After 3 Recent Officer Suicides, CPD's Former Mental Health Adviser Says City Isn't Doing Enough to Help

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As Chicago police officials grapple with a series of officer suicides, the department’s former wellness adviser decried the practice of canceling days off as “inhumane” and called for a sweeping plan to address psychological issues within the ranks.

The latest tragedy unfolded Saturday, when a sergeant suffered an apparent self-inflicted gunshot wound. He died Sunday, police said in a statement.

“We ask that the city wrap its arms around this sergeant’s loved ones as they mourn his loss,” according to the statement. “Please also take a moment to pray for the men and women of CPD, who are grieving alongside this sergeant’s family.”

Two other officers had already died under similar circumstances this month. Durand Lee, 42, was pronounced dead Friday. Patricia Swank, 29, died on June 2.

Alexa James, the chief executive of the National Alliance on Mental Illness Chicago, was initially tapped in September 2020 as the department’s senior adviser on wellness — shortly after Deputy Chief Dion Boyd, 57, fatally shot himself in his office.

She said she stepped down roughly a year later, fearing she was adding “very little value,” though her organization still trains officers at the police academy and consults with the department “on all things mental health.” She said cops have recently complained they “feel like a number” after having their days off canceled, a controversial practice that’s been used to address the department’s deep staffing issues.

“I think what’s happening is inhumane,” she said. “And I’m certainly not linking [regular day off] cancellations to increase of suicide, but we do know that this is the pattern.”

Suicides typically spike between May and October, “and this is what we see reflected in the Police Department,” according to James, who said some officers are already at a high risk of suicide because they’re middle-aged men with access to guns who deal with significant trauma and stress.

She pushed for a new strategy that would allow officers to “have a break,” noting that being overworked is “hugely impactful” on their mental health. Losing sleep affects decision-making, she said, and limiting personal time can increase stress levels and reduce opportunities to address the trauma officers experience at work.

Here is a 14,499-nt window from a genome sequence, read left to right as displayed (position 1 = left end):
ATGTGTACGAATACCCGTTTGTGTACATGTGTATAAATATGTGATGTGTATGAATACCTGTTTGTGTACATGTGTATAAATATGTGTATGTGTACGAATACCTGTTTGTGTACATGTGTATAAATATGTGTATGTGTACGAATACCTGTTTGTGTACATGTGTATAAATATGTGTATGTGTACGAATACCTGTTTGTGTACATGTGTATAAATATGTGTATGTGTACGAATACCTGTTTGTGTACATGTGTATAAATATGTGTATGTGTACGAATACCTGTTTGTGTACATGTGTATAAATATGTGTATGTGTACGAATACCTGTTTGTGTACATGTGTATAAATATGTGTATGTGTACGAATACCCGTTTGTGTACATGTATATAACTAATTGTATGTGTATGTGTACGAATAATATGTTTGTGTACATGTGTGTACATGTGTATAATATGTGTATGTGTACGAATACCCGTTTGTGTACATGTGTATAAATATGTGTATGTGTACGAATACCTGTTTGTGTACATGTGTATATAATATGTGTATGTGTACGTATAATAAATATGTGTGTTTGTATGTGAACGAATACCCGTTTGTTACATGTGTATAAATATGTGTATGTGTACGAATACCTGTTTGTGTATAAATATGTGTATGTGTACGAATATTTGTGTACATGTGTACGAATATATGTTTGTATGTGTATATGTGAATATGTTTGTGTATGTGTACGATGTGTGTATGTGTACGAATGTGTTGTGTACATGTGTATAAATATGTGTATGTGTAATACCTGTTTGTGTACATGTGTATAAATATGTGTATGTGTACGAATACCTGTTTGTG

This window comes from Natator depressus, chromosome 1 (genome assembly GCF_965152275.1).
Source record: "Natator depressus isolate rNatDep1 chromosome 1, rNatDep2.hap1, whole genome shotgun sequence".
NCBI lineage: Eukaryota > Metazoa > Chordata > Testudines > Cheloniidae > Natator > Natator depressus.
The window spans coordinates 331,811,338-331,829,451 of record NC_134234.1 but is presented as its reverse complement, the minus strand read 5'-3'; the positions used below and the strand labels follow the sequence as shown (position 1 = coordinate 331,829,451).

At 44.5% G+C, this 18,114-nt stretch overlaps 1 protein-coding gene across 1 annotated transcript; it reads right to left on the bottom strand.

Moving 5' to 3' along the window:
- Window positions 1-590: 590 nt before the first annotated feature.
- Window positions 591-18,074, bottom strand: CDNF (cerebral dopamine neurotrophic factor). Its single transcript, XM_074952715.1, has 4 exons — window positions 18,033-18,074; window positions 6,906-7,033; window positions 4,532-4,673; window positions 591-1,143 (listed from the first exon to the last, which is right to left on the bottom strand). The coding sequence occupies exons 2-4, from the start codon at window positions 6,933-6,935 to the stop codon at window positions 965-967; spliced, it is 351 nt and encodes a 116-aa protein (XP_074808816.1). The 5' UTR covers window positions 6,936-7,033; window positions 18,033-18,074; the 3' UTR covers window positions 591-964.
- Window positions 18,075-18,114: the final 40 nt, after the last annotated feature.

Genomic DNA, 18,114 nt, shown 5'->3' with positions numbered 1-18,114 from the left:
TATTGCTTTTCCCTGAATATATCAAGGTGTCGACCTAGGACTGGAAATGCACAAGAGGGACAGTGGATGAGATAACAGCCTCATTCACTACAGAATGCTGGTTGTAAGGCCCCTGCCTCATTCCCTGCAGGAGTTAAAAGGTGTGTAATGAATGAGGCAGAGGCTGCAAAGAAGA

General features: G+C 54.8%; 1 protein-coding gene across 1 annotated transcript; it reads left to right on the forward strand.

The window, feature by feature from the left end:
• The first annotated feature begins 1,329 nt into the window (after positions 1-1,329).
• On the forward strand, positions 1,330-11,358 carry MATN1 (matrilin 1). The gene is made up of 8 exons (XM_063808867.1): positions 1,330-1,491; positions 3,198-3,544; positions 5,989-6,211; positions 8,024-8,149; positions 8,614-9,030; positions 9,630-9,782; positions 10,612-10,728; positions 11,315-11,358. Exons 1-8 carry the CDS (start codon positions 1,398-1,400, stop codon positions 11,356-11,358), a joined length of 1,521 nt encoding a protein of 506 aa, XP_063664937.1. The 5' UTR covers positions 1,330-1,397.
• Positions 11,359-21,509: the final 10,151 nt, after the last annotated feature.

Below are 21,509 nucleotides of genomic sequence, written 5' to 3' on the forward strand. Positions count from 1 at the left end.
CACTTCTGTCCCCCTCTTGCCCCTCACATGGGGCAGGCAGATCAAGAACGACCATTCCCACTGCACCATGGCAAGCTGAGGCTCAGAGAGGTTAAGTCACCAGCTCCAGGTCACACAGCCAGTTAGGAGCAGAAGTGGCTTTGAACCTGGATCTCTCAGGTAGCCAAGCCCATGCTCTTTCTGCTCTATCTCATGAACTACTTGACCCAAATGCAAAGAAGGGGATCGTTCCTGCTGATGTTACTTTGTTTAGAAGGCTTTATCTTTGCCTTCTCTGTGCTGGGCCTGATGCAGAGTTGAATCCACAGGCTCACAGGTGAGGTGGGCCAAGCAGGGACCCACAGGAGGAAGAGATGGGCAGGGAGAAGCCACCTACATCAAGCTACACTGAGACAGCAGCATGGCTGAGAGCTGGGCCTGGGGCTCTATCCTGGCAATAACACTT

“They really see these horrific, triggering events all the time that they’ve compounded,” she said. “And when you’ve compounded levels of trauma, and with no opportunity to kind of debrief unless you’re forced to, it can become increasingly likely that you develop stress disorders, depression [and] anxiety.”

While James credited a plan to hire more counselors for officers, she insisted it won’t “mitigate the decades of disinvestment around wellness.” She called for a “comprehensive strategy” that runs parallel to the department’s public safety plans and makes treatment accessible, accounting for time off between shifts and ensuring officers have the skills to engage their loved ones about their work.

Spokespeople for Mayor Lori Lightfoot and Chicago Police Supt. David Brown didn’t immediately respond to inquiries from the Chicago Sun-Times, though both have pushed back when questioned about canceled days off.

“Look at the incredible amount of furlough days, personal days and other things that officers have by contract,” Lightfoot said last month. “This notion — I think the infamous head of the FOP has said as part of his campaign, ‘They’re being worked like mules’ — it’s just simply not correct.”

In a statement posted on Twitter on Sunday, the Police Department said its members “are in the midst of the most difficult and challenging time to be a Police Officer in this country. Officer well-being and overall mental health is our top priority.”

Lightfoot added: “Please know that we hear you & are working tirelessly to ease the mental & physical burden of our police officers.” Both she and the Police Department advised officers to seek the same clinical services James said are inadequate.

In the wake of Officer Lee’s death, Catanzara said the union “can always do a better job of looking out for our brothers and sisters and trying to pay attention to possible crisis moments.”

To be more accommodating, he said, the union renovated a floor of the FOP lodge specifically for counseling services. Yet he claimed the city did “nothing to follow through,” and the department’s counseling division has refused to use the offices.

“It’s a joke,” he said, adding that the union is now planning to bringing in a counselor to conduct sessions.

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